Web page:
Georgia State Colored Convention, Macon, November 1869
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GEORGIA STATE COLORED CONVENTION, MACON, NOVEMBER 1869
"The Georgia State Colored Convention, which met at Macon last week, adjourned on Saturday. It numbered 236 delegates, representing 56 counties, resulted in the formation of an organization to be called the 'State Mechanics' and Laborers' Association,' and provided for local workingmen's Unions. They also recommended the formation of auxiliary Workingwomen's Associations. In the resolutions adopted they declared that capital could only be safe when the laborer is protected, and labor is paid its just reward; they also declared that capital could have no advantage over united labor, and that there was no advantagonism between the two when justice was done; they recommended the organization of Cooperative Supply Clubs and associations for the purchase of lands, urged the withdrawal of women from field labor whenever possible, and recommended the formation of clubs among those employed on plantations for material defense. An excellent report on education was presented, and the establishment of a paper to support the movement was determined upon, of which the Hon. H. M. Turner is to be editor. A series of strong resolutions favoring emigration, declaring that there is no antagonism between them and any foreign labor, and offering a welcome to the Chinese here, passed unanimously.  Reports were made from the several counties represented, showing that in four-fifths of them a frightful state of disorder prevails. Thirty murders, five of them women, were reported as having occurred during the last six months. Most of the assassins were known, and are yet at large. In only two instances have arrests been made. Only one man has been convicted, and he was only sentenced to ten years' imprisonment. In thirty-six counties schools were reported, the highest number in any one being eleven, with 1,500 scholars. In thirteen counties there were but two schools, and in ten others but one each. The day wages reported ranged from twenty-five to seventy-five cents, and monthly wages from $5 to $10. Yearly wages averaged $50. In nearly every county great complaint is made of employers failing to fulfill their contracts, and that the laborers have been cheated out of their share of the crops. Only five counties were reported wherein the blacks obtain justice from the civil courts. As this is the first Convention of the kind which has been held in the South, its proceedings are of more than ordinary interest. Before the adjournment, delegates were appointed to the National Convention to be held here in December. Similar conventions will soon be held in nearly all the Southern States."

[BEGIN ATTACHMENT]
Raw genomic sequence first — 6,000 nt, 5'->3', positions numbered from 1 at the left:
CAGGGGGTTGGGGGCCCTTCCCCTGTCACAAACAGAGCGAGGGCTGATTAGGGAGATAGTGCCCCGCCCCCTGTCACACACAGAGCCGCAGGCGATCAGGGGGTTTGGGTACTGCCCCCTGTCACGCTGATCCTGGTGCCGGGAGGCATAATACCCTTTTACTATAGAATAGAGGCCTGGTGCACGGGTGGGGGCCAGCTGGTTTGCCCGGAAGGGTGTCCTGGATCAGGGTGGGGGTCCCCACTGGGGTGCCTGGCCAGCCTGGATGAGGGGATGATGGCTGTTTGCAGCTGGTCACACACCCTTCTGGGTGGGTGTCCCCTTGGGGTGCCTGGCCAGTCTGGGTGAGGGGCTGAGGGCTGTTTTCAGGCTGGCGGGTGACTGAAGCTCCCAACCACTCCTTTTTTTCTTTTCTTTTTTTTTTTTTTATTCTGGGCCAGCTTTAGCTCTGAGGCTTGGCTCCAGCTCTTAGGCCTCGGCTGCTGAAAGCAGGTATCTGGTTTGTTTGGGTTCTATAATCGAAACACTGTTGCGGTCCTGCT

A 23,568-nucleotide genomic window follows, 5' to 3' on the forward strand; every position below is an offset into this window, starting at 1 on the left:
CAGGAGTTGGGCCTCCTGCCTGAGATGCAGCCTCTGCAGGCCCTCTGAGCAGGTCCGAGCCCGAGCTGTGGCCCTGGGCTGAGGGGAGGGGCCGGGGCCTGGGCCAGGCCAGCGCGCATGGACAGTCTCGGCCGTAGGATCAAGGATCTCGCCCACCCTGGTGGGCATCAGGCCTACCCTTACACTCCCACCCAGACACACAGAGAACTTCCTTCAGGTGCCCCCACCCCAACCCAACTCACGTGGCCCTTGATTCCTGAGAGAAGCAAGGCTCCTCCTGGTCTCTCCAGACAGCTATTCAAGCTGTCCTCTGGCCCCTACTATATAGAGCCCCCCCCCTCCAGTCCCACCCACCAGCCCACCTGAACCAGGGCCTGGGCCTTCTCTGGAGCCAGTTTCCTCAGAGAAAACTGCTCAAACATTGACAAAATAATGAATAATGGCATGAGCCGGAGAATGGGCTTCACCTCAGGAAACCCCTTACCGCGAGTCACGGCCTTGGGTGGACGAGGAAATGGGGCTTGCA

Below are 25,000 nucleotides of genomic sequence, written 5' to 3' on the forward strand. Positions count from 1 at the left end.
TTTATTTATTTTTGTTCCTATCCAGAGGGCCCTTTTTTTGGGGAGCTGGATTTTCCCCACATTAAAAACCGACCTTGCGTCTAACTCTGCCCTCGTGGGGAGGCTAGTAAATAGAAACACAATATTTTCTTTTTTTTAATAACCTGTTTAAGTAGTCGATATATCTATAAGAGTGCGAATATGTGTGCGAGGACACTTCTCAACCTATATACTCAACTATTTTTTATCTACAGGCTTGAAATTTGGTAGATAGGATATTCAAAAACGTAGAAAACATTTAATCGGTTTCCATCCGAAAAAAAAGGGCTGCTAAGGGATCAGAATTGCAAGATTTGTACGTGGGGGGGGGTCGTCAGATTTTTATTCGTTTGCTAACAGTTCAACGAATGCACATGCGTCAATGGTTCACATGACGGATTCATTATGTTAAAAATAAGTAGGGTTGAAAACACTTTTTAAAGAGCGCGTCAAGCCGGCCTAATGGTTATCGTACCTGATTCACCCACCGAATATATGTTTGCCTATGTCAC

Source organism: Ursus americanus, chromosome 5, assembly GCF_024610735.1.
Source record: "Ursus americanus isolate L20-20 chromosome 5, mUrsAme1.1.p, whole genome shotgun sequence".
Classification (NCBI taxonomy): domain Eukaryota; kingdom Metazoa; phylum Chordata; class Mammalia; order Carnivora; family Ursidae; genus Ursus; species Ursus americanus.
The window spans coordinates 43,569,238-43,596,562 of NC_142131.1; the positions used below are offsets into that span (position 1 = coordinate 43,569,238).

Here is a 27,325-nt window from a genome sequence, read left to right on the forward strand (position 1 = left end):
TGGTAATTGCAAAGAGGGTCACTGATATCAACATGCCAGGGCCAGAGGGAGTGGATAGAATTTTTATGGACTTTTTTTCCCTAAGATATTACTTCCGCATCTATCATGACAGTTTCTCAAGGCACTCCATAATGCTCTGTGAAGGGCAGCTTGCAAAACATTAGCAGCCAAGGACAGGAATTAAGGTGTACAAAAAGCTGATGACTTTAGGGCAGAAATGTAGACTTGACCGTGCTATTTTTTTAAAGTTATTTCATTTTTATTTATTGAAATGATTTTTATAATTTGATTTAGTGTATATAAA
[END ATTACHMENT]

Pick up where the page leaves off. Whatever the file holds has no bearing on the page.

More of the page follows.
National Anti-Slavery Standard, November 6, 1869.
THE COLORED MAN IN GEORGIA
Convention at Macon— Report of Murders and
Outrages, County By County
The colored men of Georgia held a Convention last week, in Macon, to consider the interests of their race in that State. Among the resolutions passed were the following:
Whereas, Having listened with horror to the harrowing details of the most unparalleled outrages perpetrated upon colored laboring men, consisting in fraud, violence and murder, committed under the most atrocious circumstances, and with the most hellish cold-bloodedness: therefore,
Resolved, That we publish these facts to mankind, and invoke the aid of all the liberty-loving people of the world, all the friends of law and order in our country, and do sincerely ask and demand the reorganization of our courts; and, until this can be effected, that the military exercise a vigilant care over the State.
Resolved, further, That we advise our people, to the extent of their power, to defend themselves against any and all of these outrages.